Reflection: Crossing the Bridge of Education

Last week’s discussion brought back a lot of memories for me. The discussion of the book Between the World and Me by Ta-Nehisi Coates started with the author’s experience of the education system. Reading this section made me reflect on the experiences I faced during my primary education. As a military brat, I moved a lot. Not only did I have to deal with different states’ learning standards, but also attend four different high schools in two different states. What people do not think about with enlisted military families is the education system the children are placed in–what are called “brat schools.” These are public education schools that are located outside military bases and are used to students coming and going on a moment’s notice. These schools are located more times than not in low-income areas where the children of these communities share the space with the military brats. Reflecting on my experiences, these schools allowed me to grow up with a diverse population and understand cultural differences.

However there were also pitfalls within this system. Growing in these areas left me open to see violence in these areas. By the time I had moved into middle school, I already had a number of friends who were joining gangs as they saw as their only option. I have had friends mugged and have been mugged myself by those seeking approve of their new peers. Teens carrying knives and guns and ere not afraid to wave it in your face to prove a point.  In one of the places, I lived was housing outside the base and situated with one gang on one side and one on another side. Luckily, I spent most of my time in the local Girls and Boys club which helped me stay out of trouble. Nevertheless, it was a part of life.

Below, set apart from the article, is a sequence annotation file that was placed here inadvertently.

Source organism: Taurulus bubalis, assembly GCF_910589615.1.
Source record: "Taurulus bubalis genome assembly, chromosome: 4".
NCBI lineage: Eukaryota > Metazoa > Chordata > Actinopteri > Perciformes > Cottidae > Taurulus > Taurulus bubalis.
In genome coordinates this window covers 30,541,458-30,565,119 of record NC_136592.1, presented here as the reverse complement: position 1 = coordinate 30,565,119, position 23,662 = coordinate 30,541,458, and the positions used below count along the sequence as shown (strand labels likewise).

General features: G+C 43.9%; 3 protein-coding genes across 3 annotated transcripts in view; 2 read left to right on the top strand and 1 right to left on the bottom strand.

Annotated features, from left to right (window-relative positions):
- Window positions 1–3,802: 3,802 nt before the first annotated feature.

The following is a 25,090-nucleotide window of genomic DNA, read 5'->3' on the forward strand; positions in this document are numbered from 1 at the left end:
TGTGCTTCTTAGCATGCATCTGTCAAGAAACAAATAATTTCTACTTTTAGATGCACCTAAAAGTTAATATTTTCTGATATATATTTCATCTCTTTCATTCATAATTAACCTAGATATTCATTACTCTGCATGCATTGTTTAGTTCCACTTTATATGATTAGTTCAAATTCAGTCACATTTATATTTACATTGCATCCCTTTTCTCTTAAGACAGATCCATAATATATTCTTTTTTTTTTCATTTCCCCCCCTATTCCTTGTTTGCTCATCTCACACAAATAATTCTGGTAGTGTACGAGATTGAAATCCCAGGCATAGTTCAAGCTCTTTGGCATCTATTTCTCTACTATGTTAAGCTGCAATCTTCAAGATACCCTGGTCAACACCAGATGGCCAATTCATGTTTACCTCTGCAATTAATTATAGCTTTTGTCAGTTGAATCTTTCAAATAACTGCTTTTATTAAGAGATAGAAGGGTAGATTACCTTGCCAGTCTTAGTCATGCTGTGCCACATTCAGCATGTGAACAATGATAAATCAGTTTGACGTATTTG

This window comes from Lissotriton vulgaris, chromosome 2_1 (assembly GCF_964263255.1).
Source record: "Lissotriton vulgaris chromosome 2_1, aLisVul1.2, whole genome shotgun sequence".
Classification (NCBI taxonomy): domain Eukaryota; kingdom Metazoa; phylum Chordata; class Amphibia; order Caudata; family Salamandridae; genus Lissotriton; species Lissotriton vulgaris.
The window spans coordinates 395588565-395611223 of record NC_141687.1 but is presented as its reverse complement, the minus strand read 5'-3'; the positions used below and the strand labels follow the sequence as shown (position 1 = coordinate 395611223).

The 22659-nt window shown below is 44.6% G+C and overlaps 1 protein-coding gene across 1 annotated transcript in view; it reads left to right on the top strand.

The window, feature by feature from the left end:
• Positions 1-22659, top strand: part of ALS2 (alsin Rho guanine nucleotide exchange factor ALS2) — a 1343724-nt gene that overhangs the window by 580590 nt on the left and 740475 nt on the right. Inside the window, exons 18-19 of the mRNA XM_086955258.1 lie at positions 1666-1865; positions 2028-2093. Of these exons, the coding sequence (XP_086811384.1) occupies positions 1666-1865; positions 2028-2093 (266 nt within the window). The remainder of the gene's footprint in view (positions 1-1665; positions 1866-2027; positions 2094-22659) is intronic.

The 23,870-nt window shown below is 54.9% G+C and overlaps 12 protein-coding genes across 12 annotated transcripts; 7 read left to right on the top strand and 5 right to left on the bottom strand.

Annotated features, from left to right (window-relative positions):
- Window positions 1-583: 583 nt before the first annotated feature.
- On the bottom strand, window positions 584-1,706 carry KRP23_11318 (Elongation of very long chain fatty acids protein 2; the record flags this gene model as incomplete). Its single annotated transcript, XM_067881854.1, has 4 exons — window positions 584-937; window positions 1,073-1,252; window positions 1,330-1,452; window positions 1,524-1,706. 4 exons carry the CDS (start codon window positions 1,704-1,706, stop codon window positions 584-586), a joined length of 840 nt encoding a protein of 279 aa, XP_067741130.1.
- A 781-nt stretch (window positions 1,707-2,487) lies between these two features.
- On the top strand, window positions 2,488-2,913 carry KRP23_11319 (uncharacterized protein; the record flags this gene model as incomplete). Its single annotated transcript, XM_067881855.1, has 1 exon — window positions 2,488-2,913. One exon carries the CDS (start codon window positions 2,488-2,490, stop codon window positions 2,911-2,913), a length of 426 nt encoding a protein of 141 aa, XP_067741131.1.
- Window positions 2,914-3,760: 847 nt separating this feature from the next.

However, things changed drastically when we moved to my final high school in Connecticut. By this time my family had save enough money to buy a house away from the military project housing (which we had lived before) in an area far away from brat schools for the first time. What struck walking into the new school the first thing that struck me was how there was almost no diversity in the school. Looking back, I was kind of shocked and scared by this aspect of the school. Not only that, this place allowed me to plan for college. Before this time, brat schools provide little career guidance since the students move so much and it is generally assumed that their will join the military once the graduate. I will admit that was the path I was on and I felt it was a tradition I must follow. This new school started asking me question about colleges and scholarship when I arrived halfway through my junior year. I was baffled since no one had asked me about college or even thought I could even get into a college. My adviser worked hard for me to improve my grades and soon I was accepted into a private liberal arts school with a scholarship that covered half of my tuition. There I truly found out what learning was. The range ideas and acceptance was something I could not even imagine four years before. It allowed me to grow and thin for myself rather then follow the prescribed path.

In a recent study, sons are five times as likely to join the military if their fathers served.


Sometimes I reflex back and think I was lucky. But the main reason was the changing of areas of schools. By literally crossing a bridge, my education experience changed drastically. Going from a brat school that gave no motivation to break out to a school were the norm was to go off to college showcases the current problem with education. Schools reflect the economic situation of the community. How is it we can allow education, the foundation of our future to be so vastly different. How can we expect teachers to be motivated if they are paid so little? Instead promoting this failing system, there has to be reform in order for those who want to break the mold to do so.

Much like the author for this week’s reading, I did not start off with the best education but in the end, when I went to college and was allowed to expand my own identity. While the author faced more difficult situations than myself, it made me reflect on my own experience that lead me to the point that I would I would have the opportunity to read this book.

To learn more about the experiences of military brats, check out the links below:

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